Present Reflections

September 22, 2009 | Leave a Comment

Category: Auto-Biography

Healing hearts can take a lifetime.  For many of us, it seems like a central responsibility in life is paying attention to our selves, mirroring our selves, listening to our selves in ways that we can finally feel embraced.

This can take a while, particularly if our personality structure tends toward self obsession.

For me, forgiving myself, being present to myself, respecting the feelings that I experience has been necessary to be able to be open to others, or at least to feel myself feeling open to others.  I suspect I love more often than I am aware of, engaging in stealth affection, hiding my attraction to others from myself.  I can’t imagine how it is that so many people love me if they haven’t experienced that I, at least to some degree, love them back.

Where am I going with this?

When I am aware of what is going on in my chest, where affection seems to center itself, it is usually asthma.  I have been pumping adrenaline into my system through inhalers, on and off, for 50 years.  It is no big surprise that I tend to dissociate from chest experiences, feeling like every hit of albuterol is a failure in my ability to fend off ill health.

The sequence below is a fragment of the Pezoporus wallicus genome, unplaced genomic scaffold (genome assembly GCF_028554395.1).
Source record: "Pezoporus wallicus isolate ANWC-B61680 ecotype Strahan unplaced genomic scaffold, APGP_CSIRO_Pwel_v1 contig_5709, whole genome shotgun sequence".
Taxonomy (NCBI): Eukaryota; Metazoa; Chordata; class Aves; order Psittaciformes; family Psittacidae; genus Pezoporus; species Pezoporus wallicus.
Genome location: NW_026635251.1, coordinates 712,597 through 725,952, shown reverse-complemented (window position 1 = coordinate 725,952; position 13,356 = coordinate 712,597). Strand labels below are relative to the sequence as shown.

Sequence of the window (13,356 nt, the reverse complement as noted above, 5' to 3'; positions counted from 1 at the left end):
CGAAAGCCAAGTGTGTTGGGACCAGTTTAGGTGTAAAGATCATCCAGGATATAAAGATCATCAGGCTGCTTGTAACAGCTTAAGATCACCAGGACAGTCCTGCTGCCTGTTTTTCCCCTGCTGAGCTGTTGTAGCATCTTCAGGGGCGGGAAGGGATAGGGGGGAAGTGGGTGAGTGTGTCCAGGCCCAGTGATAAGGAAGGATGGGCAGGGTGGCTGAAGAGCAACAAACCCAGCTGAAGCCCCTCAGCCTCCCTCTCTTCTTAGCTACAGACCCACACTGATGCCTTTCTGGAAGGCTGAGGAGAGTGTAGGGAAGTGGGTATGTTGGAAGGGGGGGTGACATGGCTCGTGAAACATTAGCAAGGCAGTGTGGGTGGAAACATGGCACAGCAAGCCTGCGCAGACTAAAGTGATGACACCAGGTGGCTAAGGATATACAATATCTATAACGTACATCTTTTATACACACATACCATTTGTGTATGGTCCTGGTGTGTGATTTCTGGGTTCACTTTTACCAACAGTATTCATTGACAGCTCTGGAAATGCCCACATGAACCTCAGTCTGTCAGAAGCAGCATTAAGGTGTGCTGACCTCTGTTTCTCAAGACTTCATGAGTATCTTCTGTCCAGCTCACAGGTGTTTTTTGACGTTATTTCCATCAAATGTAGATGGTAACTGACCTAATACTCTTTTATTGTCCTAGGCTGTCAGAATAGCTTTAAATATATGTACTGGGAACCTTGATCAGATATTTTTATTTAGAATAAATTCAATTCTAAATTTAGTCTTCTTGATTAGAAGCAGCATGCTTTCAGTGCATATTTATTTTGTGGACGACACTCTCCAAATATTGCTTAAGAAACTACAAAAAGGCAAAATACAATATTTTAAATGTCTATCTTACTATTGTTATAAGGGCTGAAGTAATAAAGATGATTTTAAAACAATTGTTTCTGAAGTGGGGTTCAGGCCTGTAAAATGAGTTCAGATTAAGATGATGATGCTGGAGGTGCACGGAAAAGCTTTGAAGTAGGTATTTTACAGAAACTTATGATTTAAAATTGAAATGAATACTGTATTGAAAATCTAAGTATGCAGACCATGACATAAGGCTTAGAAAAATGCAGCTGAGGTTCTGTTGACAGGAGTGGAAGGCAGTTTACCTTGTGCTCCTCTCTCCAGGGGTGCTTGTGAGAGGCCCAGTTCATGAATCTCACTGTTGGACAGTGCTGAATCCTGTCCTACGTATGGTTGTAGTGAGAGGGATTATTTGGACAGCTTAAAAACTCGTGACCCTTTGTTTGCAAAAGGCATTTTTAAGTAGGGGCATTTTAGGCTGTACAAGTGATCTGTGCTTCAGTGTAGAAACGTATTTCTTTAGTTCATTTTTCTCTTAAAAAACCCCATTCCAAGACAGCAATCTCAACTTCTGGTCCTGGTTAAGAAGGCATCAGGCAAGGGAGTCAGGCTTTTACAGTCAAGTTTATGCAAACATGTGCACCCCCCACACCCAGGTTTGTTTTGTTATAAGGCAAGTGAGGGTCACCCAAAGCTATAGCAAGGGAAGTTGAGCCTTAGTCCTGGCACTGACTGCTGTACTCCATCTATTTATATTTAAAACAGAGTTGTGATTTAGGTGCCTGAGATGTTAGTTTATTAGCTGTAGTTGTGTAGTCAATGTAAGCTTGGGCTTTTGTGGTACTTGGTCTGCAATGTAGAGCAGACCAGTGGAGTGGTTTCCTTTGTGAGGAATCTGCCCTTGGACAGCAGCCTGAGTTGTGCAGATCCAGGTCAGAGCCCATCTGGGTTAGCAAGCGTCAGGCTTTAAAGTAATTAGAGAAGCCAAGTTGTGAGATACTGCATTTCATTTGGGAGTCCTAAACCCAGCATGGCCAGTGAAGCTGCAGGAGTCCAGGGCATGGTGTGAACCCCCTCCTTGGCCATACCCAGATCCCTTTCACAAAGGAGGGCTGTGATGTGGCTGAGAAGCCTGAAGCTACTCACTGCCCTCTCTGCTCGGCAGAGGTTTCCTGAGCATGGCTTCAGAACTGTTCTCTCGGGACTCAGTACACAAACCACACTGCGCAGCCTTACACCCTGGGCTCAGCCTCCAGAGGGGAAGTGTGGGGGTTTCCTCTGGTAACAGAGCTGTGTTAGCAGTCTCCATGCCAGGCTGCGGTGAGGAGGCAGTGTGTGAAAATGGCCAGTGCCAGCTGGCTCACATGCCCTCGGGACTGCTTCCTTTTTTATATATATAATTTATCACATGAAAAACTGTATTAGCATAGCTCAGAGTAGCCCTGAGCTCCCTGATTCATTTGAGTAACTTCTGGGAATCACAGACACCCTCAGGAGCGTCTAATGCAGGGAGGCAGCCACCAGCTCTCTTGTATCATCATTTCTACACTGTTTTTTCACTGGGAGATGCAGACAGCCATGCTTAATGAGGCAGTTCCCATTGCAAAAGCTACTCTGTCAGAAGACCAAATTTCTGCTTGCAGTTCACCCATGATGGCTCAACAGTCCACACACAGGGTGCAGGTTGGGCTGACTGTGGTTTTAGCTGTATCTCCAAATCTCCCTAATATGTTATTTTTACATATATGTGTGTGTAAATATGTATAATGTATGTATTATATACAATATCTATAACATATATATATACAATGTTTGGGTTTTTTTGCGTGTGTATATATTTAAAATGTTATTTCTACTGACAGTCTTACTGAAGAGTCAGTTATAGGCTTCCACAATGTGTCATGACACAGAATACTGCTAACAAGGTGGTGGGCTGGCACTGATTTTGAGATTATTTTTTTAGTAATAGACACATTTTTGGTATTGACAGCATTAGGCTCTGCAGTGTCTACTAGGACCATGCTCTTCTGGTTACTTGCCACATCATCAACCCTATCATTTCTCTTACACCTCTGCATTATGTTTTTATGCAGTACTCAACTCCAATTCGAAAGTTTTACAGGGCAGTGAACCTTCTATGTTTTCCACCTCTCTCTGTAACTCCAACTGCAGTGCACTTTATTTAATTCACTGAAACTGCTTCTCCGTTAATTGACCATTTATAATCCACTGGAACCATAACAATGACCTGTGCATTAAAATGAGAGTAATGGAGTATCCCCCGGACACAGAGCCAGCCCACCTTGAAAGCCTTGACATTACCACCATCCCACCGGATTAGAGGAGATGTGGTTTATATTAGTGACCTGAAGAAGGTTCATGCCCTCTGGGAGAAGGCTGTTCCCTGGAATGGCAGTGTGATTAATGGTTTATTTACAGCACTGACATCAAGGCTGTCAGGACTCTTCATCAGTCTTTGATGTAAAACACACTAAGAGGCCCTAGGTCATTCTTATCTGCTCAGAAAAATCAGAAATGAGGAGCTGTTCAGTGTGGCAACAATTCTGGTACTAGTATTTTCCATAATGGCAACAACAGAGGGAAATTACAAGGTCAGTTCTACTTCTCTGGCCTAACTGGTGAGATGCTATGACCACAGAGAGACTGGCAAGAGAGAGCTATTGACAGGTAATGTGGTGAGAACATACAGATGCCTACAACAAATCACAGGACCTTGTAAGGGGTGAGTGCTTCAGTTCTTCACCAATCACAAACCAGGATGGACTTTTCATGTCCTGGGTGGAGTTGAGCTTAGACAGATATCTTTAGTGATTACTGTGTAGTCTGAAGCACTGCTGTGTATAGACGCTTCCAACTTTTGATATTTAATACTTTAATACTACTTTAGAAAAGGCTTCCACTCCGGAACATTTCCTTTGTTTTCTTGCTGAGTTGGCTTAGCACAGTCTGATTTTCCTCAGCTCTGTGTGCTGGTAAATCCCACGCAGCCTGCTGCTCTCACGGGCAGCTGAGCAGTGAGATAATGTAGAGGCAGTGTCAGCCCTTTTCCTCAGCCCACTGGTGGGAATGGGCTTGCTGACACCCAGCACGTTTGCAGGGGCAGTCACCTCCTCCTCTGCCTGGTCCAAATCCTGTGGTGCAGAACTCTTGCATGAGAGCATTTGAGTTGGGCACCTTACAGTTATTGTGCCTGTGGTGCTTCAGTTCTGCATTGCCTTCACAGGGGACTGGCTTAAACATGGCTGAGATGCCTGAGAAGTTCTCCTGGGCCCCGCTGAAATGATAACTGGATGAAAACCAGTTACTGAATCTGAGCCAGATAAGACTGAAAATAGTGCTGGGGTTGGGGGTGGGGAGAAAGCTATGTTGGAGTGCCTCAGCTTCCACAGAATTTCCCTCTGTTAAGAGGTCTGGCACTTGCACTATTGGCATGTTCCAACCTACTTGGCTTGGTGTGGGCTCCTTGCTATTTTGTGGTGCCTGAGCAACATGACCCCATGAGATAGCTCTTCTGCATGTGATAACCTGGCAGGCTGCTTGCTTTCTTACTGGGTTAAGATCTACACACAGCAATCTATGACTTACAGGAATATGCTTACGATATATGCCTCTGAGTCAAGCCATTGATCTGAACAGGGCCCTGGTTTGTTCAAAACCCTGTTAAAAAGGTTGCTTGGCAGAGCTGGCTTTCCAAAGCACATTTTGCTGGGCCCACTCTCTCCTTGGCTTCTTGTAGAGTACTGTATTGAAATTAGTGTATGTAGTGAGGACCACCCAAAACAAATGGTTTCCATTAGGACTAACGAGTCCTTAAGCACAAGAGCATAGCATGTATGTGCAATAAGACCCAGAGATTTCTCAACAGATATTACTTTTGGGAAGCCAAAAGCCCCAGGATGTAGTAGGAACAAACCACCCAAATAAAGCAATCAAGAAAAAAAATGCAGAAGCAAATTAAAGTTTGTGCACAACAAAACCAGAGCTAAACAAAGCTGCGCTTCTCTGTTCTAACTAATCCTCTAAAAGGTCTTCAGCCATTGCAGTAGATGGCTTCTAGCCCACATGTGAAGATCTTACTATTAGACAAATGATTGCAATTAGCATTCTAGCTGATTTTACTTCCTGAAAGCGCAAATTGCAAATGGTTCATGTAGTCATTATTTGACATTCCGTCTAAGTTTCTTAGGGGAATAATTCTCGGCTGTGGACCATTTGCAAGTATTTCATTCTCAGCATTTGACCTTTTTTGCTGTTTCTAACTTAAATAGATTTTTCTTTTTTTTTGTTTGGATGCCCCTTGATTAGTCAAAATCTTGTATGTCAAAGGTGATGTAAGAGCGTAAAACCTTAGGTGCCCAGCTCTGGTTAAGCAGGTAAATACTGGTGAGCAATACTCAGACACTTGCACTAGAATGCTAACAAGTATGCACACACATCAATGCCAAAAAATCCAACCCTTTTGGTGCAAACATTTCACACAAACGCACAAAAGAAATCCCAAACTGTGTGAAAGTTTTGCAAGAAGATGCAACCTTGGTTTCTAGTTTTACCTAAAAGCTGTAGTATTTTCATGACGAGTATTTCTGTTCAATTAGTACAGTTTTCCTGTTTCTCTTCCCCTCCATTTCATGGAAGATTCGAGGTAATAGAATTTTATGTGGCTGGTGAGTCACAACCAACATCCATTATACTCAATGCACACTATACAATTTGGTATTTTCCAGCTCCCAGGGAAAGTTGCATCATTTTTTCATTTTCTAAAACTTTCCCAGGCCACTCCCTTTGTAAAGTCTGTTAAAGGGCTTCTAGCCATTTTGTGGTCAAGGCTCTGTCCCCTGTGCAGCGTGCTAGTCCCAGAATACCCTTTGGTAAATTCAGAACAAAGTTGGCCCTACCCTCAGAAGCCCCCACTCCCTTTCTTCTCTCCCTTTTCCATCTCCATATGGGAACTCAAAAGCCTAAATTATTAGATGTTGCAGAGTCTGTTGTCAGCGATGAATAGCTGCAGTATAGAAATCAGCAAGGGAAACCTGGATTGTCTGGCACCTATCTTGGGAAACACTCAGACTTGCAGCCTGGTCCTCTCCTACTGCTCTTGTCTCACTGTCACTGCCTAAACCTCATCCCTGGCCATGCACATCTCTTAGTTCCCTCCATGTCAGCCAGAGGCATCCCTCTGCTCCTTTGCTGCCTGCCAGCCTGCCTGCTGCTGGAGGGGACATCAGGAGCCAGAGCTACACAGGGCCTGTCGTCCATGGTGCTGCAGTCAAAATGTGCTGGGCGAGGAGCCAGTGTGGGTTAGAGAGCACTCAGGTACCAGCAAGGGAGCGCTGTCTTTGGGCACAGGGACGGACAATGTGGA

After asthma, longing seems to lodge itself with little effort in the middle of my body.  Younger, I longed for female.  Older, I long for embrace of my ideas.  Mostly, I seek passionate, animated conversations with specialists in the disciplines I explore.  I feel like a jazz musician in a world of classical performers.  I long to make music with others besides myself.

Third, I’m learning to linger where appreciation sits.  Experiencing gratitude seems central to my next step.  Having spent a life focused on the details of my own desires, I’m looking to shift identity some, redefine what exactly I might be, allowing my chest to feel attracted to what I experience in the present.  I’m seeking to let myself be aware of what it is like to feel loved.

This has been an astonishing spring and summer.  It seems to rain every third day.  July was as green as April.  In our teeny, cement-covered backyard we are visited constantly by all manner of birds and critters.  Evanston is absolutely beautiful.

The brain aneurysm nudges me that life is short.  I can make it sweet.  I engage in far fewer internal-dialog disempowering games.  It feels far clearer that this is life, that there is no outside intervention that will change my life, and that how I talk to myself, how I feel, is my responsibility.  If I want my heart to be fully engaged, I can choose to speak to myself with compassion.  Then, maybe, my heart will open.

I can be in the present.

Or, as the Kung Fu Panda says, “They call it the present because life’s a gift.”


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